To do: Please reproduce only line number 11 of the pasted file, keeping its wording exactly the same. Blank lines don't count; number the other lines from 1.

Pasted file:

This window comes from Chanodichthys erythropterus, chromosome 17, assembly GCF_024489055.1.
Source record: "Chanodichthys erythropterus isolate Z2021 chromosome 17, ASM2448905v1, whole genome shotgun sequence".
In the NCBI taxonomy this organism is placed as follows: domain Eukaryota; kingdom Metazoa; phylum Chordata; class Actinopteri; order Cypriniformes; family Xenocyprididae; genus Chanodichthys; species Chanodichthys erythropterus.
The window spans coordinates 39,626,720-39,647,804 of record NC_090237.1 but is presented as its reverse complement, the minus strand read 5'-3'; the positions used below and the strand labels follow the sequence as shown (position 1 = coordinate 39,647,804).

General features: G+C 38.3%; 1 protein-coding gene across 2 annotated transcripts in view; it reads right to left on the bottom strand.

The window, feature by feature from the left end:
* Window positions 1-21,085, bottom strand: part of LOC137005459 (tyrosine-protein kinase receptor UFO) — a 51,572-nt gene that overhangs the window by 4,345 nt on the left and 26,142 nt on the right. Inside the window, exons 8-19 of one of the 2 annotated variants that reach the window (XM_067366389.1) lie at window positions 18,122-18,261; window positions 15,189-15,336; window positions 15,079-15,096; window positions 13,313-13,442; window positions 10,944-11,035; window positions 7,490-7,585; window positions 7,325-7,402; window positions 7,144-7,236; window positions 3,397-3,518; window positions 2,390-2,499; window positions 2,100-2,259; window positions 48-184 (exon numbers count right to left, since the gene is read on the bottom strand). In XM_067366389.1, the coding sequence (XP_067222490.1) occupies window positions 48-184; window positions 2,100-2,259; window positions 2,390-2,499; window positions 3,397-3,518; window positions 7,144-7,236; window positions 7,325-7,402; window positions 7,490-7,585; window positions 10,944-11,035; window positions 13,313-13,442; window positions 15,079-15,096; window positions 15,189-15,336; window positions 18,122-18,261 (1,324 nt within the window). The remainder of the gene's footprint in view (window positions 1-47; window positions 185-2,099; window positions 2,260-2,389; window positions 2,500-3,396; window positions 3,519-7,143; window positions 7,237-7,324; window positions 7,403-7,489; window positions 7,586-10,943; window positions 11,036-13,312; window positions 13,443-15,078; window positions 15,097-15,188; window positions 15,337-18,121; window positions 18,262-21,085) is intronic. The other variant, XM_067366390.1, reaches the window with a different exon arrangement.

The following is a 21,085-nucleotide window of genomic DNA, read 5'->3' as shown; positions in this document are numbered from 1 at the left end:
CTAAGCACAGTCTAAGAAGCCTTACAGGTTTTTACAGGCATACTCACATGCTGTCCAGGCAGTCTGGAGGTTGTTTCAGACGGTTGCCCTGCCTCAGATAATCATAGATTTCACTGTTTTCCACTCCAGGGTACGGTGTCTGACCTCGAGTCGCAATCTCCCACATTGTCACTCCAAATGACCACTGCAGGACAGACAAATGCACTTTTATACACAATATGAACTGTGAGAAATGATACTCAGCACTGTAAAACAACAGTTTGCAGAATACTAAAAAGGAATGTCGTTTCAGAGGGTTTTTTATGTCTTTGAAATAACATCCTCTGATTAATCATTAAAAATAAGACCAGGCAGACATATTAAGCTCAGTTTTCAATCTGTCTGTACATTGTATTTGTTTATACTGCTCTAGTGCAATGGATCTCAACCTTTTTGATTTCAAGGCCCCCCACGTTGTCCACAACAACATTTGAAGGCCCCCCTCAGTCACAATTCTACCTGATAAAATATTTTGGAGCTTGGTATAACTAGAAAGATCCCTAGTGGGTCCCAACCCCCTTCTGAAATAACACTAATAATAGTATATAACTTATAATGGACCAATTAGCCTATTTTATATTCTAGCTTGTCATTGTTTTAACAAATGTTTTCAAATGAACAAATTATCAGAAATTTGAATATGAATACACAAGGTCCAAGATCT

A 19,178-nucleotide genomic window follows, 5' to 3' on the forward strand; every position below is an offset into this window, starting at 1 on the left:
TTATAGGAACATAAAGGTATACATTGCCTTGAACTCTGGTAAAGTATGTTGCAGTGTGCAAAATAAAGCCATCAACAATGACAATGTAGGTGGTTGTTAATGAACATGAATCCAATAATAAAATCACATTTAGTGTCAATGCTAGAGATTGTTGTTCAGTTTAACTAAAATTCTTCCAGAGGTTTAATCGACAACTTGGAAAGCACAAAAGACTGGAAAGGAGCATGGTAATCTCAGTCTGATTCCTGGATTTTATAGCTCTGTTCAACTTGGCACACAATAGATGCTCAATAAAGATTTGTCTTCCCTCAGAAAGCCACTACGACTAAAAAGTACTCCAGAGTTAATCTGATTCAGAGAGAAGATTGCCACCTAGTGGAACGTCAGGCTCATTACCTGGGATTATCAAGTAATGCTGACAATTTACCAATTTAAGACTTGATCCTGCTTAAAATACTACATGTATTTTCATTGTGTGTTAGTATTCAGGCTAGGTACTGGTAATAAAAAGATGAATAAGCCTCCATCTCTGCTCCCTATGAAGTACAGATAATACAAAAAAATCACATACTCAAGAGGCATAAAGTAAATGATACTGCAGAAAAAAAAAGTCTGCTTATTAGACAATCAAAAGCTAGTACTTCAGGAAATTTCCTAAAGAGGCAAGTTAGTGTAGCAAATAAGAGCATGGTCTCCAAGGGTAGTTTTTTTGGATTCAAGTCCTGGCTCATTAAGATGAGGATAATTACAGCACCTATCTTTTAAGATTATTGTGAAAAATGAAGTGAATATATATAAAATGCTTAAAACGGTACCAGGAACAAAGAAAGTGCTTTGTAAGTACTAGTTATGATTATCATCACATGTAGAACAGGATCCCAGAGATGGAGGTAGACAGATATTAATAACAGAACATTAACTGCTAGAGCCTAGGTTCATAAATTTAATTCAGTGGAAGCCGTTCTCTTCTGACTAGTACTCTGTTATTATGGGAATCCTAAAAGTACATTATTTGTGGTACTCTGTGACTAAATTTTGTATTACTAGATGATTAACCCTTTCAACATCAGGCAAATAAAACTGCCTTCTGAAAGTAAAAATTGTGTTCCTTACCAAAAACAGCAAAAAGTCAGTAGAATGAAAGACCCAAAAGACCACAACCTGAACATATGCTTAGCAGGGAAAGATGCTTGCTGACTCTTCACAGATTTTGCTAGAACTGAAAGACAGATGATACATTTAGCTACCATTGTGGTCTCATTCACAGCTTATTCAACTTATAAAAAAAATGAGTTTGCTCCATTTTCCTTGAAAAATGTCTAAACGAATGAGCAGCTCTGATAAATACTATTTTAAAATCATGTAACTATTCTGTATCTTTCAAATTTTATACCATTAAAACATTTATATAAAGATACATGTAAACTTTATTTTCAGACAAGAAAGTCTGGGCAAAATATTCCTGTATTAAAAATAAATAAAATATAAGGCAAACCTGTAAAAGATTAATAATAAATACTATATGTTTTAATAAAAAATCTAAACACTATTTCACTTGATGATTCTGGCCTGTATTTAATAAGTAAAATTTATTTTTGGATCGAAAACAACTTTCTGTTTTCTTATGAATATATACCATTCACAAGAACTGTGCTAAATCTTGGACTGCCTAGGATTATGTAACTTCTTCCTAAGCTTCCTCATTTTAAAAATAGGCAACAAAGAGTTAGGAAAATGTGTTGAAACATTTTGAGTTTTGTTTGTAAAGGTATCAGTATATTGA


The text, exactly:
TTATAGGAACATAAAGGTATACATTGCCTTGAACTCTGGTAAAGTATGTTGCAGTGTGCAAAATAAAGCCATCAACAATGACAATGTAGGTGGTTGTTAATGAACATGAATCCAATAATAAAATCACATTTAGTGTCAATGCTAGAGATTGTTGTTCAGTTTAACTAAAATTCTTCCAGAGGTTTAATCGACAACTTGGAAAGCACAAAAGACTGGAAAGGAGCATGGTAATCTCAGTCTGATTCCTGGATTTTATAGCTCTGTTCAACTTGGCACACAATAGATGCTCAATAAAGATTTGTCTTCCCTCAGAAAGCCACTACGACTAAAAAGTACTCCAGAGTTAATCTGATTCAGAGAGAAGATTGCCACCTAGTGGAACGTCAGGCTCATTACCTGGGATTATCAAGTAATGCTGACAATTTACCAATTTAAGACTTGATCCTGCTTAAAATACTACATGTATTTTCATTGTGTGTTAGTATTCAGGCTAGGTACTGGTAATAAAAAGATGAATAAGCCTCCATCTCTGCTCCCTATGAAGTACAGATAATACAAAAAAATCACATACTCAAGAGGCATAAAGTAAATGATACTGCAGAAAAAAAAAGTCTGCTTATTAGACAATCAAAAGCTAGTACTTCAGGAAATTTCCTAAAGAGGCAAGTTAGTGTAGCAAATAAGAGCATGGTCTCCAAGGGTAGTTTTTTTGGATTCAAGTCCTGGCTCATTAAGATGAGGATAATTACAGCACCTATCTTTTAAGATTATTGTGAAAAATGAAGTGAATATATATAAAATGCTTAAAACGGTACCAGGAACAAAGAAAGTGCTTTGTAAGTACTAGTTATGATTATCATCACATGTAGAACAGGATCCCAGAGATGGAGGTAGACAGATATTAATAACAGAACATTAACTGCTAGAGCCTAGGTTCATAAATTTAATTCAGTGGAAGCCGTTCTCTTCTGACTAGTACTCTGTTATTATGGGAATCCTAAAAGTACATTATTTGTGGTACTCTGTGACTAAATTTTGTATTACTAGATGATTAACCCTTTCAACATCAGGCAAATAAAACTGCCTTCTGAAAGTAAAAATTGTGTTCCTTACCAAAAACAGCAAAAAGTCAGTAGAATGAAAGACCCAAAAGACCACAACCTGAACATATGCTTAGCAGGGAAAGATGCTTGCTGACTCTTCACAGATTTTGCTAGAACTGAAAGACAGATGATACATTTAGCTACCATTGTGGTCTCATTCACAGCTTATTCAACTTATAAAAAAAATGAGTTTGCTCCATTTTCCTTGAAAAATGTCTAAACGAATGAGCAGCTCTGATAAATACTATTTTAAAATCATGTAACTATTCTGTATCTTTCAAATTTTATACCATTAAAACATTTATATAAAGATACATGTAAACTTTATTTTCAGACAAGAAAGTCTGGGCAAAATATTCCTGTATTAAAAATAAATAAAATATAAGGCAAACCTGTAAAAGATTAATAATAAATACTATATGTTTTAATAAAAAATCTAAACACTATTTCACTTGATGATTCTGGCCTGTATTTAATAAGTAAAATTTATTTTTGGATCGAAAACAACTTTCTGTTTTCTTATGAATATATACCATTCACAAGAACTGTGCTAAATCTTGGACTGCCTAGGATTATGTAACTTCTTCCTAAGCTTCCTCATTTTAAAAATAGGCAACAAAGAGTTAGGAAAATGTGTTGAAACATTTTGAGTTTTGTTTGTAAAGGTATCAGTATATTGA